Holden’s Australia closure explained: What it means
WHY DID THIS HAPPEN?
The sums no longer added up. General Motors has been gradually pulling out of right-hand drive markets and it doesn't make send to develop them specifically for a small market such as Australia.
HOW MANY HOLDENS ARE SOLD A YEAR IN AUSTRALIA? HOW DOES THAT COMPARE TO MOST POPULAR BRAND?
At it's peak Holden was the number one brand in the country. In 2002 it sold 178,392 cars. Last year it was 43,179.
HOW MANY JOBS WILL BE LOST IN AUSTRALIA?
800 will be lost at Holden head office and at their design and engineering facilities, including the Lang Lang proving ground. Holden also has 185 dealerships in Australia and many of those employees will lose their job.
WHAT WILL HAPPEN TO THE V8 SUPERCARS?
Things are up in the air. Holden had committed to the end of the 2021 season but today they were vague. It's unlikely they will support the category next year.
WHAT WILL HAPPEN TO SPONSORSHIP? LIKE THE ORIGIN?
That's also up in the air, but it makes little sense to spend sponsorship dollars on a brand that is effectively gone.
IF YOU OWN A HOLDEN NOW IN AUSTRALIA HOW WILL YOU GET IN SERVICED AND HOW LONG? HOW WILL YOU GET PARTS? WILL IT MAKES SERVICES MORE EXPENSIVE OR CHEAPER?
Holden has committed to supporting its customers for the next ten years "at least". It is likely that a number of existing dealers will continue to operate after sales and service operations, although the number is likely to dwindle. Holden will honour warranty claims and seven-year scheduled service schemes, as well as continuing to supply parts. The wait for parts could get longer, though, as Australia will no longer be a priority.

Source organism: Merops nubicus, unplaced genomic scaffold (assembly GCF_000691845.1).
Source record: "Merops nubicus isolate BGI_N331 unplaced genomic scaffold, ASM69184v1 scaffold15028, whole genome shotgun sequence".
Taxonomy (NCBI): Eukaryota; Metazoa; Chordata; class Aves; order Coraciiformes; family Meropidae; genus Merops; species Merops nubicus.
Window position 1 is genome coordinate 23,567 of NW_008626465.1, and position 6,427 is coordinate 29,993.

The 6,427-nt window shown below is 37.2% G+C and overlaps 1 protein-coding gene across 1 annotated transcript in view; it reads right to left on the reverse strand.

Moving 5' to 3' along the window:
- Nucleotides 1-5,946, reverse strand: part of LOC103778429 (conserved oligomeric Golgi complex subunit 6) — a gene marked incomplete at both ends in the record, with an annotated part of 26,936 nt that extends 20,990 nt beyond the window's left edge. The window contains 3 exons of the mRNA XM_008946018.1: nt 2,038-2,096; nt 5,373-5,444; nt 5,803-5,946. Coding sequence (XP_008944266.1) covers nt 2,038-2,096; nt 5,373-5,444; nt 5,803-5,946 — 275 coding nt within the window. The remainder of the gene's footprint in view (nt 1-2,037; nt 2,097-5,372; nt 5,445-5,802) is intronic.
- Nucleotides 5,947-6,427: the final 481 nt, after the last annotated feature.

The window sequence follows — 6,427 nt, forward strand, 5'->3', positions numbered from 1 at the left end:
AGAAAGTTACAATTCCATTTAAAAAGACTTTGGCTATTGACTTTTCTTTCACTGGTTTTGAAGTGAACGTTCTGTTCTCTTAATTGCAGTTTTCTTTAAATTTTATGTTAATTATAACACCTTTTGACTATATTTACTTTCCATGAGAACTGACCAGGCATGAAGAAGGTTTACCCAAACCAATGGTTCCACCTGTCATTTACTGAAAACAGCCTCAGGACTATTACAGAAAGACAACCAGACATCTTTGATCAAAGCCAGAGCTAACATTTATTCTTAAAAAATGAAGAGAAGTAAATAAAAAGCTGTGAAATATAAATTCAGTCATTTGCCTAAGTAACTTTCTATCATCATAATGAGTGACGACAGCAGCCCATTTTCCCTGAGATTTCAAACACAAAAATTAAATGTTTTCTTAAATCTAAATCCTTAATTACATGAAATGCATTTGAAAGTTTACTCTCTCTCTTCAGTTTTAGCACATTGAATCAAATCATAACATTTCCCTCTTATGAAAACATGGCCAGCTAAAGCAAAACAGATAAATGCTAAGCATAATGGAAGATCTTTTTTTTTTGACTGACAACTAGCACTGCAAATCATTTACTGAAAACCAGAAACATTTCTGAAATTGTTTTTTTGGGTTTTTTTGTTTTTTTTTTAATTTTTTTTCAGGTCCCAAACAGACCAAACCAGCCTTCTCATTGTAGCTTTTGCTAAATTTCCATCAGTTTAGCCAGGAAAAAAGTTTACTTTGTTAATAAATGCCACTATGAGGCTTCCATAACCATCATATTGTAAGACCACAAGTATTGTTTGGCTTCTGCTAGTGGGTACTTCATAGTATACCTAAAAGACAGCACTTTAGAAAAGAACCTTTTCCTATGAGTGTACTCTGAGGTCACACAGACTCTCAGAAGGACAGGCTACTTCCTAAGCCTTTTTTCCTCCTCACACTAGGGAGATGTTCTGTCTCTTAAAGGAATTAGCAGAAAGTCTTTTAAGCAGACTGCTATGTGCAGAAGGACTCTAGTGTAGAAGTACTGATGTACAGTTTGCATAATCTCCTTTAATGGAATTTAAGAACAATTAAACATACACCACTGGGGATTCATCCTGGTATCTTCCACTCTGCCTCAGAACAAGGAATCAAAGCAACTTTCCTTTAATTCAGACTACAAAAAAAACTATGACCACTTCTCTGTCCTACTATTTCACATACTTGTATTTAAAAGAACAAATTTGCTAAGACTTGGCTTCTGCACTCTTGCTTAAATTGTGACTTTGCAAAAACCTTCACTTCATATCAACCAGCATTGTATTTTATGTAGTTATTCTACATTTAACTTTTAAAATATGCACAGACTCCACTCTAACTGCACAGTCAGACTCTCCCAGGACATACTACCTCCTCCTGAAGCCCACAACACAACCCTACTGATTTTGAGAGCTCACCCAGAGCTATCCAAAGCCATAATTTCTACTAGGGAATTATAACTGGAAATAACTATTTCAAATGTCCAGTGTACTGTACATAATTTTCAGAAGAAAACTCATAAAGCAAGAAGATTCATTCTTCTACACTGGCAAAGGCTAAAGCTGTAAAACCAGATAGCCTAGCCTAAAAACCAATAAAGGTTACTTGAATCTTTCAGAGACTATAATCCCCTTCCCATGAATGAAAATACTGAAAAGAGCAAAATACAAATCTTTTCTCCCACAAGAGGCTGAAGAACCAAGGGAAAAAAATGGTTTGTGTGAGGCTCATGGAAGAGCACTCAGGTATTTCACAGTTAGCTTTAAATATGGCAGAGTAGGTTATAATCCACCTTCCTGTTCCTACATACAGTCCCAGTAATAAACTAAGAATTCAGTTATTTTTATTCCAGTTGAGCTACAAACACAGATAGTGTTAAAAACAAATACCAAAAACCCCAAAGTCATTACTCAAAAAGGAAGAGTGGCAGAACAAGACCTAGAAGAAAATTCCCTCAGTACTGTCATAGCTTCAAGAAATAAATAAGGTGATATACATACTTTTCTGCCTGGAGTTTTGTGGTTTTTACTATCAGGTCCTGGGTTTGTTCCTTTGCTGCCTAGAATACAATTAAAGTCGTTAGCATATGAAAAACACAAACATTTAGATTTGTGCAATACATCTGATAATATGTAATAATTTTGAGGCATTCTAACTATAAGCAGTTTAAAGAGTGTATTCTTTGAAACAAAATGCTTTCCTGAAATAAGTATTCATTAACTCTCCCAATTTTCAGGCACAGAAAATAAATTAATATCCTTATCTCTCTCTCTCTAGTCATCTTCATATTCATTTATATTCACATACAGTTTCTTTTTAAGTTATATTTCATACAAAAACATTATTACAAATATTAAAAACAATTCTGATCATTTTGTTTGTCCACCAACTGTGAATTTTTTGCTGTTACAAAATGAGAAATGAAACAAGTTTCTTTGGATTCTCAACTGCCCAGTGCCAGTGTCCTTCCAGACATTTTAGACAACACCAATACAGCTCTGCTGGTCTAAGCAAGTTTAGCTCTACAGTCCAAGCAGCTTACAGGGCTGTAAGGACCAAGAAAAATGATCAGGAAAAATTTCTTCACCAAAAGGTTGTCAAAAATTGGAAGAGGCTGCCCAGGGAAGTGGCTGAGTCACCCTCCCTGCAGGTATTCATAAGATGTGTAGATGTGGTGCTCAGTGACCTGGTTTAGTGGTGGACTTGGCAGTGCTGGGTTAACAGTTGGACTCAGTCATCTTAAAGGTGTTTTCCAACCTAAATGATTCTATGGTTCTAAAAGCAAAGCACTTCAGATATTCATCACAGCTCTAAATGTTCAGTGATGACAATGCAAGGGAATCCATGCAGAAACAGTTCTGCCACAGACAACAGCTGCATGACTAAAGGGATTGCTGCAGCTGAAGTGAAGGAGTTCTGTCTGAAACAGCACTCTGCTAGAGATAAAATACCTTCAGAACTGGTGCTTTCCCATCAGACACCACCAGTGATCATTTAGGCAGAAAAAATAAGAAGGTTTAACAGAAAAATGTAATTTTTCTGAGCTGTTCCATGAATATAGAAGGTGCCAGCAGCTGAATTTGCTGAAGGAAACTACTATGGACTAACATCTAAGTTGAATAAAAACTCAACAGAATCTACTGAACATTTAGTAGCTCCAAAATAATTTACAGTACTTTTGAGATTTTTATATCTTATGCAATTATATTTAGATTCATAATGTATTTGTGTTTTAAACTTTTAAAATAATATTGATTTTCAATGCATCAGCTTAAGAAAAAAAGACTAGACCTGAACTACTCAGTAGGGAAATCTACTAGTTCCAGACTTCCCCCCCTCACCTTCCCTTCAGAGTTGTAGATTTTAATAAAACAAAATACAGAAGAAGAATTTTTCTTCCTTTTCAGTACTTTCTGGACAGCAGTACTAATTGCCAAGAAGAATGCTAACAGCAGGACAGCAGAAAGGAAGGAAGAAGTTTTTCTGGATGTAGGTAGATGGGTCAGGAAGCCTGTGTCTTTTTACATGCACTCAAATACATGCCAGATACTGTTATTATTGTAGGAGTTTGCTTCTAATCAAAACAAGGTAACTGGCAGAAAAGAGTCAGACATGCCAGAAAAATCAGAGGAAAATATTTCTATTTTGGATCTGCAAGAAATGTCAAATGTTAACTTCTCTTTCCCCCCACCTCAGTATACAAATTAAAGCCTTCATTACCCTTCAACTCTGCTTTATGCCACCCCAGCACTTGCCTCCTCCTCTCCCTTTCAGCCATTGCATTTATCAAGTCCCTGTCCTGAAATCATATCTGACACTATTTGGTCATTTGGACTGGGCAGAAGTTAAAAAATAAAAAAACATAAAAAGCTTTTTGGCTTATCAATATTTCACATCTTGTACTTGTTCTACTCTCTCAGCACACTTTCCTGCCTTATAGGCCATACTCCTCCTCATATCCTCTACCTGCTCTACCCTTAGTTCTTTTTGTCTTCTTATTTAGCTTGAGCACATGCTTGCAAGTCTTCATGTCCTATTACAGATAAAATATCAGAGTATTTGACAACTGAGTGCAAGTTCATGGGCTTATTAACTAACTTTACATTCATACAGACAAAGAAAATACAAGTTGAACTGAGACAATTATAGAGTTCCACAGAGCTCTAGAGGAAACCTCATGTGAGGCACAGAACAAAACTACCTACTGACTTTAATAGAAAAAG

WHAT WILL THIS MEAN FOR RESALE VALUES?
Historically, resale values drop sharply when a brand leaves Australia - something we've seen before from fellow GM brands Opel, Saab and Hummer.
Redbook.com.au general manager and research expert Ross Booth said "it's not going to be good news" for many customers.
"Values are driven by demand. There isn't a strong demand when a brand is departing," he said.
"However there are certain vehicles where, in actual fact, demand might go up."
Some limited-edition V8 Commodores will have strong sentimental appeal for enthusiasts.
"Looking at the current range of Holdens, there isn't too much you would put in the same category as a V8 Commodore," Booth said.
HOW DOES THIS AFFECT HOLDEN OWNERS WITH NOVATED LEASES?
Customers with Holden's guaranteed future value agreement will be protected by a contract that requires the brand to buy back cars for an agreed price.
Drivers on more flexible schemes won't fare as well.
Mr Booth said some customers may find the residual value written into the lease may be more than the car is worth, and that customers could end up owing money to finance providers.
HOW LONG UNTIL THERE ARE NO HOLDENS ON AUSTRALIA'S ROADS?
The average age of the Australian carpark is roughly 10 years, so you'll continue to see them for a decade or more. And the last of the homegrown V8s will be collectors' items.
What cars are replacing Holdens?
The Holden Commodore and Ford Falcon sedans once accounted for four out of 10 sales in Australian. Now SUVs are buyer favourites and sedans are unpopular.
IS IT A GOOD TIME TO BUY A HOLDEN?
You're sure to get a good deal but be careful. Depreciation is the biggest cost of owning a new car and Holden resale values are likely to fall.